Tuesday, April 8, 2008


Diverticula are small pouches that form in the wall of the large intestine, creating a condition called diverticulosis. The specific cause remains unknown, but the disease occurs most often in people overweight. Weakening of the intestinal wall as a person ages is believed to contribute to the formation of the pouches. As pressure builds up in the large intestine-for example, during a bout of constipation-the weakened areas balloon outward, forming pouches.
The pouches or sacs are not a problem in themselves, producing no symptoms until they become infected or inflamed. Infection or inflammation can occur when waste flowing through the intestines is diverted into one of the sacs and becomes impacted. The resulting condition is called diverticulitis, or inflammation of the diverticulitis. It can be painful and serious, and may lead to
complications, such as abscesses, intestinal obstruction, or perforation of the intestinal wall. In addition to abdominal cramps and pain, other symptoms of diverticulitis include gas, flatulence, fever, and rectal bleeding. Constipation may sometimes alternate with diarrhea.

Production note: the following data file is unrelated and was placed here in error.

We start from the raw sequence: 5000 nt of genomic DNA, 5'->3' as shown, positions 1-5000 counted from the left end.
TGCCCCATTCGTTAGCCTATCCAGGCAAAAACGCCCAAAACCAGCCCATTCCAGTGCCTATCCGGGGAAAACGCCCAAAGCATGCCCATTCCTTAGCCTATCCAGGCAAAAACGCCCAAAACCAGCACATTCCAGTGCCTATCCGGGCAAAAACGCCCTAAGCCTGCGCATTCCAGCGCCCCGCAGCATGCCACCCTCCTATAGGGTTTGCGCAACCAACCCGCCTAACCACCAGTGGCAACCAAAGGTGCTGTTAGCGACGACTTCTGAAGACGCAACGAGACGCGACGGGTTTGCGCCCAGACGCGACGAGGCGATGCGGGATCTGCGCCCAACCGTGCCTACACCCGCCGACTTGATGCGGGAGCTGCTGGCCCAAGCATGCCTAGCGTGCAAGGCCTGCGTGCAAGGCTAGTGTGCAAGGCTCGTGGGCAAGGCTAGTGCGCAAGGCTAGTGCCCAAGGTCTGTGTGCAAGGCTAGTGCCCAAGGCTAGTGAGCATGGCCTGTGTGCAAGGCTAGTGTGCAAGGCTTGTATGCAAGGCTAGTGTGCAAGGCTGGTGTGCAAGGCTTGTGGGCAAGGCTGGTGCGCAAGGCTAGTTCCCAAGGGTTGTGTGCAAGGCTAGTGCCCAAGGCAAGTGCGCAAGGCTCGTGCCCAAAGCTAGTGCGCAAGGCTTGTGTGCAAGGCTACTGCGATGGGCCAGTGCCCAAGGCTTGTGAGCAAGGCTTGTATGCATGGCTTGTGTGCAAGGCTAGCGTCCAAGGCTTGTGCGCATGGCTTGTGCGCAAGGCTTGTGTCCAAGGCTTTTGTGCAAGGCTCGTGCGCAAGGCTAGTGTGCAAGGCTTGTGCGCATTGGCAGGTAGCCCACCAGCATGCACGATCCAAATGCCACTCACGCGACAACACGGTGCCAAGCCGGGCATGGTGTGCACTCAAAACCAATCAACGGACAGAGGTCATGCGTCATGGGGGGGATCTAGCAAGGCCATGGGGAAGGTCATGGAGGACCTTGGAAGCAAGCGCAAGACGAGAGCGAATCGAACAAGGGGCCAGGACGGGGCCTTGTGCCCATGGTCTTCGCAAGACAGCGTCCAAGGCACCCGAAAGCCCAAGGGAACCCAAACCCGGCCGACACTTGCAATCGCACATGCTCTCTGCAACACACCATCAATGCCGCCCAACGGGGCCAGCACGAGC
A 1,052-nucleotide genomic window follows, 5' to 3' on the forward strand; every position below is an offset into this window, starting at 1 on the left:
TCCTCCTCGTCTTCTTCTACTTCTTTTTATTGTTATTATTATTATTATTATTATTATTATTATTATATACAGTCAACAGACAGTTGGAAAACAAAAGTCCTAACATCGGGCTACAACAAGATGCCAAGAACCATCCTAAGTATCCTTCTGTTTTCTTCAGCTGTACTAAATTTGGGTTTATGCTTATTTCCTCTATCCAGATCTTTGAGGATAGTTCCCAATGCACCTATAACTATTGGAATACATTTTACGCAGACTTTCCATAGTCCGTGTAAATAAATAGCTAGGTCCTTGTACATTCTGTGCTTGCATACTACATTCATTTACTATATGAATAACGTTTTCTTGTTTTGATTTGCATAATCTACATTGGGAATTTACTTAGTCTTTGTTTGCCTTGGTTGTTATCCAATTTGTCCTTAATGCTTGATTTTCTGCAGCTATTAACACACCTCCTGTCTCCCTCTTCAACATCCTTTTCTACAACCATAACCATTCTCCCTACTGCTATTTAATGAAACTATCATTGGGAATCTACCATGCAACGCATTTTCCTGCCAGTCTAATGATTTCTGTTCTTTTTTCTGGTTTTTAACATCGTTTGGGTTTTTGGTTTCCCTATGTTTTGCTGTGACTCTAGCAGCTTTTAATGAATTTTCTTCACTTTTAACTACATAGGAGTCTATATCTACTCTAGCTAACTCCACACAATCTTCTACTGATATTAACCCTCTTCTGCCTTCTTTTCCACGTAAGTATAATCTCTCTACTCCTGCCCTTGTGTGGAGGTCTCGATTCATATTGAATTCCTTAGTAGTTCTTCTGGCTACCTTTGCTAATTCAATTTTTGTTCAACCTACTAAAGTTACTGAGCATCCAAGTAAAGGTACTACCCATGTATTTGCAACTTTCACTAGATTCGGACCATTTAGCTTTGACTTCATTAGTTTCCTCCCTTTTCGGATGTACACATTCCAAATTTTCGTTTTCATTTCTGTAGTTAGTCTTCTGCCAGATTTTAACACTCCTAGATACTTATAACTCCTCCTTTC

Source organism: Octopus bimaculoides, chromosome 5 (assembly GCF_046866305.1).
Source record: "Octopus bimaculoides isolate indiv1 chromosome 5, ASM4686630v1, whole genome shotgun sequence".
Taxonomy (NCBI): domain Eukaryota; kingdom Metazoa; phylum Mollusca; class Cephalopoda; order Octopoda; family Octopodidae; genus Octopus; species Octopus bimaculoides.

Diverticulitis occurs primarily in the industrialized western world, where diets that are high in fat and low in fiber are common. Inadequate consumption of dietary fiber can cause stools to become hard and compact, resulting in constipation. This may provoke unnatural contractions of the large intestine, which in turn leads to the formation of diverticula.

Along with a high-fiber diet, increased fluid intake produces bulky, soft stools that move easily through the intestinal tract.
If you have diverticular disease, it is important to avoid constipation, which can increase your risk of a diverticulitis flare-up.

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